Movie: Once Upon A Time In Hollywood
Starring: Leonardo DiCaprio, Brad Pitt, Margot Robbie
Director: Quentin Tarantino
Very few directors are household names like Quentin Tarantino. Casual filmgoers tend to not pay attention to who’s behind a movie beyond the actors, but Tarantino can sell a movie with his name alone. He’s a director film nerds and casual filmgoers can agree on, because he has an impressive filmography of mainly classics. Though very different from each other in concept, Tarantino’s films have stamps that make his movies so distinct. Well-written dialogue, stylistic cinematography, interesting characters, and loads of violence are all Tarantinoisms one can expect when going into a film of his, and he never lets us forget that he is a passionate movie fan, showcasing his admiration for the 60’s and the 70’s drawing influence from crime movies, Spaghetti Westerns, Blaxploitation films, and Kung Fu movies, so it’s no surprise that his new film Once Upon A Time In Hollywood is a love letter to the 60’s. This movie stunningly encapsulates the spirit of the 60’s. Everything from the set design, costume design, and the camera work truly captures what it was like to live in the 60’s. Tarantino and his film crew perfected a recreation of old 60’s Hollywood to the point where the movie itself feels very much like a 60’s movie, but here’s the thing, it seems like more attention was spent on that than fully fleshing out characters, dialogue, and story. The film has a basic premise. Our lead character Rick Dalton played by Leonardo DiCaprio is facing a potential end of his acting career as he struggles to find roles and adapt to the ever-changing film industry. Accompanied by his stunt double played by Brad Pitt, the two take us on a tour through Los Angeles, CA throughout the film…. and that’s it. Really that’s it. There’s no plot, there’s no conflict, there’s no sense of tension or suspense. It’s just Tarantino flexing his directing skills and knowledge of the 60’s. I understand not every movie has to have a narrative. I don’t require that to enjoy a movie. There are plenty of impactful movies that don’t even have a basic premise or are told in a nonlinear narrative like say Tarantino’s film Pulp Fiction, but if your movie is going to lack story then it must make up for it in captivating dialogue, mesmerizing cinematography, or just sheer entertaining action, and surprisingly this movie lacks all of that. Characters pop in here and there who feel like nothing but reminders of the famous celebrities of the 60’s, but the only interesting character who’s fully-developed is Rick Dalton, and Leonardo DiCaprio gives us one of his best performances playing a character rich in vulnerability, humor, and sentiment. His performance is worth watching, but sadly his performance alone doesn’t make up for the directionless nature of the film. Brad Pitt does well with his performance but his character seems a bit pointless, and, oh yeah Margot Robbie plays Sharon Tate. No one should ever have to say the words “Oh yeah Margot Robbie is in this movie,” because her incredible acting is often show-stopping and engaging, but not in this movie. Given the criminally small amount of lines she’s given, she does an impressive job, but she’s not even close to being an essential character because Tarantino under-wrote her and did not utilize her acting skills in favor of shining the spotlight on our male leads which is unfair and quite offensive to be honest. It almost feels like she’s only there to lead in to the film’s finale involving the Manson family, which is actually an incredible scene that evokes “Horror” and is shot very well, but as entertaining as this scene is, it would have been much more impactful if the characters involved were developed more prior to the scene instead of showing up in small under-developed vignettes. I feel like these certain characters crossing paths should have lead to a more suspenseful climax. This movie is a frustrating watch, especially knowing it’s a Tarantino film where we should be completely enamored of the dialogue and characters, but sadly this movie feels inessential.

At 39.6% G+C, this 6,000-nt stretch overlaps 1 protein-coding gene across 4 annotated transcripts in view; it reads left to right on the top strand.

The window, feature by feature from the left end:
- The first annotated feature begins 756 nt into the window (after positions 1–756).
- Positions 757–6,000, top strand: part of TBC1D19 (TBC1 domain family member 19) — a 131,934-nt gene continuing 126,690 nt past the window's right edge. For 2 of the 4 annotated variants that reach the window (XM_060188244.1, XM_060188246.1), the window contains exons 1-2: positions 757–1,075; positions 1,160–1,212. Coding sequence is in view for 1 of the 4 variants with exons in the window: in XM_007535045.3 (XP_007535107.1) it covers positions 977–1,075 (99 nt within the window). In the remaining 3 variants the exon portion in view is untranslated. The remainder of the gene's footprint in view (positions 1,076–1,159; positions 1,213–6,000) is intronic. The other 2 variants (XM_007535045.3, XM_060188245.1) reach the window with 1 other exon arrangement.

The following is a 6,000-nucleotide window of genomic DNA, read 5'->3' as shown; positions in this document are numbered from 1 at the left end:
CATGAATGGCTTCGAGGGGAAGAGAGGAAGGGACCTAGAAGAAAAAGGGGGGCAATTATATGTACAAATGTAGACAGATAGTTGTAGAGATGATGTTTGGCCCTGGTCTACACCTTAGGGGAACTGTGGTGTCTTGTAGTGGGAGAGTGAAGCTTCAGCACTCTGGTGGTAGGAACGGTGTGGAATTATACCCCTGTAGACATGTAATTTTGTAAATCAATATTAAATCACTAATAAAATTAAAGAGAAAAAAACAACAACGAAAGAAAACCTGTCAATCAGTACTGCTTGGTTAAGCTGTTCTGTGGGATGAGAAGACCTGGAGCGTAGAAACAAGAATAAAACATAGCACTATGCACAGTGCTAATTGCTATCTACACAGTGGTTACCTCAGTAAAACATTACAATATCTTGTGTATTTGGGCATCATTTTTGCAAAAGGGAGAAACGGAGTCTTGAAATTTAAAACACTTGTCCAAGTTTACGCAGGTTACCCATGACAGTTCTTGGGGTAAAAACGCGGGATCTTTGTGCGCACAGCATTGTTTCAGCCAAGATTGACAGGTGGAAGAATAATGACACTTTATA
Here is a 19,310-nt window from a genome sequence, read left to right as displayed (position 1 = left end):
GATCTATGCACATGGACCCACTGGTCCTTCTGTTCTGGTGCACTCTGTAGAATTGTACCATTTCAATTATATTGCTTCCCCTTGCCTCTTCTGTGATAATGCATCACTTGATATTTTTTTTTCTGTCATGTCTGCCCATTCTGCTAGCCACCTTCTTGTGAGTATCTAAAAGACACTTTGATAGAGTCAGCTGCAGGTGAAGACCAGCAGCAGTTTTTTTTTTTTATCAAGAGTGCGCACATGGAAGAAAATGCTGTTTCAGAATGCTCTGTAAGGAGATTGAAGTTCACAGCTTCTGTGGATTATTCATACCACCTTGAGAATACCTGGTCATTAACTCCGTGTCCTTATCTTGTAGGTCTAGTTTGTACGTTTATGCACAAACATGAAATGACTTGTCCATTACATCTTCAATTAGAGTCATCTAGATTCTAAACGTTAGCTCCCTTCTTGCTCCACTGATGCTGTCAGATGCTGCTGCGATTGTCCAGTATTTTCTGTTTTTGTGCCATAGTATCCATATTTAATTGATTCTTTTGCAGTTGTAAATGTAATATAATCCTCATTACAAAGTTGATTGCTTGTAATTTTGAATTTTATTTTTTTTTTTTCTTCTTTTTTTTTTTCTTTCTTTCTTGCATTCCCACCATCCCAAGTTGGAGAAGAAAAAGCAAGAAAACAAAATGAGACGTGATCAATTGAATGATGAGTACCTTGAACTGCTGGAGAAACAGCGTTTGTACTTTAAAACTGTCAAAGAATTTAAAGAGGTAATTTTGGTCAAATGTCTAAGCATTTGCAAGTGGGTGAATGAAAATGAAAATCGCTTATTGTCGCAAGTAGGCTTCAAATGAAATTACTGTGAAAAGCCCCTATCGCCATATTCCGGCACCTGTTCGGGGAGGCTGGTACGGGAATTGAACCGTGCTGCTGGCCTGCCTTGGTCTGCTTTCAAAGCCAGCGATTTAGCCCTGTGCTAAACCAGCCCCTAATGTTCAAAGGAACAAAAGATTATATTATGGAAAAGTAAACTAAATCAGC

Written By: Steven Sandoval